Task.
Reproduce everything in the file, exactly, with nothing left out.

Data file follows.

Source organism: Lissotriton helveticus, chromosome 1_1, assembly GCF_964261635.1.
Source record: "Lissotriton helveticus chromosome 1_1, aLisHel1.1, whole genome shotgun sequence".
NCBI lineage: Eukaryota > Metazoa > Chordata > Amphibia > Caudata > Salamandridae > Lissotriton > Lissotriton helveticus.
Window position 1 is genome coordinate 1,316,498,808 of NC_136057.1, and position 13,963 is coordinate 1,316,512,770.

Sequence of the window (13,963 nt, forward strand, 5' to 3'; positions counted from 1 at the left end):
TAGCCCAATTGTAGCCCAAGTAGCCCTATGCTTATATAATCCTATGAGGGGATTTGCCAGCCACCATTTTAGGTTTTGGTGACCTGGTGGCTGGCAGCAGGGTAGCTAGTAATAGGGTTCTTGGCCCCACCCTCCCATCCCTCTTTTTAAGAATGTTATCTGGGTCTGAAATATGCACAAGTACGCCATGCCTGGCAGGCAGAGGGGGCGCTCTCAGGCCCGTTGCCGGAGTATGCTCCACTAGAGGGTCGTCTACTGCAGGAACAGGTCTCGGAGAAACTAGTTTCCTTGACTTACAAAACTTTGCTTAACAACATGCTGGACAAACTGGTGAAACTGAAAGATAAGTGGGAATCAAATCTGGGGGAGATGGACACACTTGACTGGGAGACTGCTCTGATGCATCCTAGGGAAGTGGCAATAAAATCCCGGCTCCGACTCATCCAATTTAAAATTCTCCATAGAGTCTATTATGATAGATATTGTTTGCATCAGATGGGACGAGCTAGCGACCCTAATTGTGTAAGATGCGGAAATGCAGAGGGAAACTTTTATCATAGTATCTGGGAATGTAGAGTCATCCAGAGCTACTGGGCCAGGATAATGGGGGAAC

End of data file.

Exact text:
Source organism: Lissotriton helveticus, chromosome 1_1, assembly GCF_964261635.1.
Source record: "Lissotriton helveticus chromosome 1_1, aLisHel1.1, whole genome shotgun sequence".
NCBI lineage: Eukaryota > Metazoa > Chordata > Amphibia > Caudata > Salamandridae > Lissotriton > Lissotriton helveticus.
Window position 1 is genome coordinate 1,316,498,808 of NC_136057.1, and position 13,963 is coordinate 1,316,512,770.

Sequence of the window (13,963 nt, forward strand, 5' to 3'; positions counted from 1 at the left end):
TAGCCCAATTGTAGCCCAAGTAGCCCTATGCTTATATAATCCTATGAGGGGATTTGCCAGCCACCATTTTAGGTTTTGGTGACCTGGTGGCTGGCAGCAGGGTAGCTAGTAATAGGGTTCTTGGCCCCACCCTCCCATCCCTCTTTTTAAGAATGTTATCTGGGTCTGAAATATGCACAAGTACGCCATGCCTGGCAGGCAGAGGGGGCGCTCTCAGGCCCGTTGCCGGAGTATGCTCCACTAGAGGGTCGTCTACTGCAGGAACAGGTCTCGGAGAAACTAGTTTCCTTGACTTACAAAACTTTGCTTAACAACATGCTGGACAAACTGGTGAAACTGAAAGATAAGTGGGAATCAAATCTGGGGGAGATGGACACACTTGACTGGGAGACTGCTCTGATGCATCCTAGGGAAGTGGCAATAAAATCCCGGCTCCGACTCATCCAATTTAAAATTCTCCATAGAGTCTATTATGATAGATATTGTTTGCATCAGATGGGACGAGCTAGCGACCCTAATTGTGTAAGATGCGGAAATGCAGAGGGAAACTTTTATCATAGTATCTGGGAATGTAGAGTCATCCAGAGCTACTGGGCCAGGATAATGGGGGAAC